Dear Norman,

    Perhaps because "Nothingness" can not non-exist.


----- Original Message ----- 
From: "Eric Hawthorne" <[EMAIL PROTECTED]>
To: "Norman Samish" <[EMAIL PROTECTED]>
Sent: Sunday, November 16, 2003 3:19 PM
Subject: Re: Why is there something instead of nothing?

> Norman Samish wrote:
> >...
> >I don't understand how there can be both something and nothing.  Perhaps
> >don't understand what you mean by "nothing."  By "nothing" I mean  no
> >not even empty space.
> >
> >
> I think of it this way.
> 1. Information (a strange and inappropriately anthropocentric word - it
> should just be called "differences") is the most
> fundamental "thing".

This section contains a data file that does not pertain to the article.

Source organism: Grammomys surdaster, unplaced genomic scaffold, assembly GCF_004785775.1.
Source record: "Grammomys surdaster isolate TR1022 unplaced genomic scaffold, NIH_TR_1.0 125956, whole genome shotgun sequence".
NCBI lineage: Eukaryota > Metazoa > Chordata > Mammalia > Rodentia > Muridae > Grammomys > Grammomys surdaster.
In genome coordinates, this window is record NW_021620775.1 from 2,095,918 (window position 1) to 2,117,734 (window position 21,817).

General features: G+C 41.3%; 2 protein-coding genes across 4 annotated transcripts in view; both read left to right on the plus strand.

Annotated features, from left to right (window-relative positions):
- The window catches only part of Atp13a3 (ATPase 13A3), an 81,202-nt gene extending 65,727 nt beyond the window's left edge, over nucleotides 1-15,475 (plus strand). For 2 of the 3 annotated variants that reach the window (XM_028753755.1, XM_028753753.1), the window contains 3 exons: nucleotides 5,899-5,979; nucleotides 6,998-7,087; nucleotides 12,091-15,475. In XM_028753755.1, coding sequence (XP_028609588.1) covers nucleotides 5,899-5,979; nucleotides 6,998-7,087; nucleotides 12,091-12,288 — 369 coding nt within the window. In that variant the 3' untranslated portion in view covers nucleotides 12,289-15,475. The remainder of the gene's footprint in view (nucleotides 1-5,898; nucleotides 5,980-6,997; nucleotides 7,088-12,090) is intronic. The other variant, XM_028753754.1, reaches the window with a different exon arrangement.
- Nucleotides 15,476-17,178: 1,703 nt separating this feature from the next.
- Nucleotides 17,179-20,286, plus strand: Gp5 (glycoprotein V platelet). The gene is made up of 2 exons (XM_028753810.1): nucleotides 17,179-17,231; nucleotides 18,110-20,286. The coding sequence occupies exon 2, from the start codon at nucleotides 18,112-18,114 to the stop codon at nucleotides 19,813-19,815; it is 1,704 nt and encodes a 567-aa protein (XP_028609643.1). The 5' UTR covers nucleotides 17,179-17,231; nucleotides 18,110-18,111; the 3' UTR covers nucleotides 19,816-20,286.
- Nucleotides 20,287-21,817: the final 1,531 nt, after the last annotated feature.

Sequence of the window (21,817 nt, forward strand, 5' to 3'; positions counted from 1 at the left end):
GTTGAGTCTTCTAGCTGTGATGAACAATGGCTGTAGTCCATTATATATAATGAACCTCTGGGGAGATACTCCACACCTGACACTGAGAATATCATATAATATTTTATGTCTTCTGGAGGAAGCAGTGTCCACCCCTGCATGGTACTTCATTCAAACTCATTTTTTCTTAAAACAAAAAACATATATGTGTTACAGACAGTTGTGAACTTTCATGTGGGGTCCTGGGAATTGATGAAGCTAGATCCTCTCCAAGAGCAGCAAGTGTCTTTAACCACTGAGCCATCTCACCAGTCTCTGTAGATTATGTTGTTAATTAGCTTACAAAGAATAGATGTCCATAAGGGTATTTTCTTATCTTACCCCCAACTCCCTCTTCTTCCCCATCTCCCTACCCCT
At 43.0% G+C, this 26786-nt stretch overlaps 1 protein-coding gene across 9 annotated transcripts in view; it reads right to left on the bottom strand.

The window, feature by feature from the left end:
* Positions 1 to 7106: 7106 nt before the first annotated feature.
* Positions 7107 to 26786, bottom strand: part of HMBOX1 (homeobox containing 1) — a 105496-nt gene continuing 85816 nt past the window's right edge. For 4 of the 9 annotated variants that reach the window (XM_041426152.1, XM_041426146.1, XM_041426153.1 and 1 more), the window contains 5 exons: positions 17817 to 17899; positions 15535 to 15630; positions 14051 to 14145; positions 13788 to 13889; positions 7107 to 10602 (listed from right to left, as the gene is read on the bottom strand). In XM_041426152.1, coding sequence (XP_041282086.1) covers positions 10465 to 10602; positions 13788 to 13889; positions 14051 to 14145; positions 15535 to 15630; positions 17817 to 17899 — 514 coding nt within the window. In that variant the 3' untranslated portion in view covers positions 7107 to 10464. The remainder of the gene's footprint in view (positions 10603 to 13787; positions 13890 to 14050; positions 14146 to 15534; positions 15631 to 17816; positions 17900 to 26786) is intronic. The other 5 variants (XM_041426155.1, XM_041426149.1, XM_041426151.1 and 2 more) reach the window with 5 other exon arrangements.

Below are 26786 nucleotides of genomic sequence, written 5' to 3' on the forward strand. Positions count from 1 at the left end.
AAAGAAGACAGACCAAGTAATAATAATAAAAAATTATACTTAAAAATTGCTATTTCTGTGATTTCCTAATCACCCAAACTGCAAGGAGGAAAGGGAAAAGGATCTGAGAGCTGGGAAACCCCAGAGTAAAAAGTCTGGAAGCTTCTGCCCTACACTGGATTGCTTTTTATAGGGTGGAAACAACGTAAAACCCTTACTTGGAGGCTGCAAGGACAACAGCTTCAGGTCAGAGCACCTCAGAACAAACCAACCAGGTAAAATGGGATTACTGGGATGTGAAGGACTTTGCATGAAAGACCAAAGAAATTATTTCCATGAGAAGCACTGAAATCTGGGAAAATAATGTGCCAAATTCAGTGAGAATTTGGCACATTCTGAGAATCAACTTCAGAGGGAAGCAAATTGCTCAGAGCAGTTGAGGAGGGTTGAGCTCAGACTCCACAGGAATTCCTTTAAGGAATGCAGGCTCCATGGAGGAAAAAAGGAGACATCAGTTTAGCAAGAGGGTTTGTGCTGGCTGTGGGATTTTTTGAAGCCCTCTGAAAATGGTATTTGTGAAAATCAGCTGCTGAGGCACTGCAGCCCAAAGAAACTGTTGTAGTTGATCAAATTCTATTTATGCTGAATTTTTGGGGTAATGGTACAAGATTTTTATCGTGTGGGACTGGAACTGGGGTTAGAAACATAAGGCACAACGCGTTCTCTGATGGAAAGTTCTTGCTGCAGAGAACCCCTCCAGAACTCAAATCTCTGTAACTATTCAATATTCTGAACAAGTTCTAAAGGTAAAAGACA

> 2. The plenitude, or multiverse (of possible worlds) can be conceived of
> as "the potential for all possible information states"
> or in other words, all possible sets of differences, or in otherwords,
> an infinite length qu-bitstring simultaneously exhibiting
> all of its possible states.
> 3. In that conception,  "nothing" is just the special state of the
> qu-bitstring in which all of the bits are 0 (or 1 - there are two
> possible nothings, but they are equivalent, since 1 is defined only in
> its opposition to 0 and vice versa.)
> That is, in that conception, "nothing" is a universe in which there is
> no difference, and thus no structure. i.e. That
> state of the bitstring has zero entropy, or zero information. So it is
> truely "nothing."
> 4. but that special state of the qu-bitstring is only one of the  2 to
> the power (bitstring-length) simultaneously existing
> information-states of the qu-bitstring. And some of the other sets of
> information-states are our universe (i.e. "something.")
> and similar universes (everything? or at least everything of note.)

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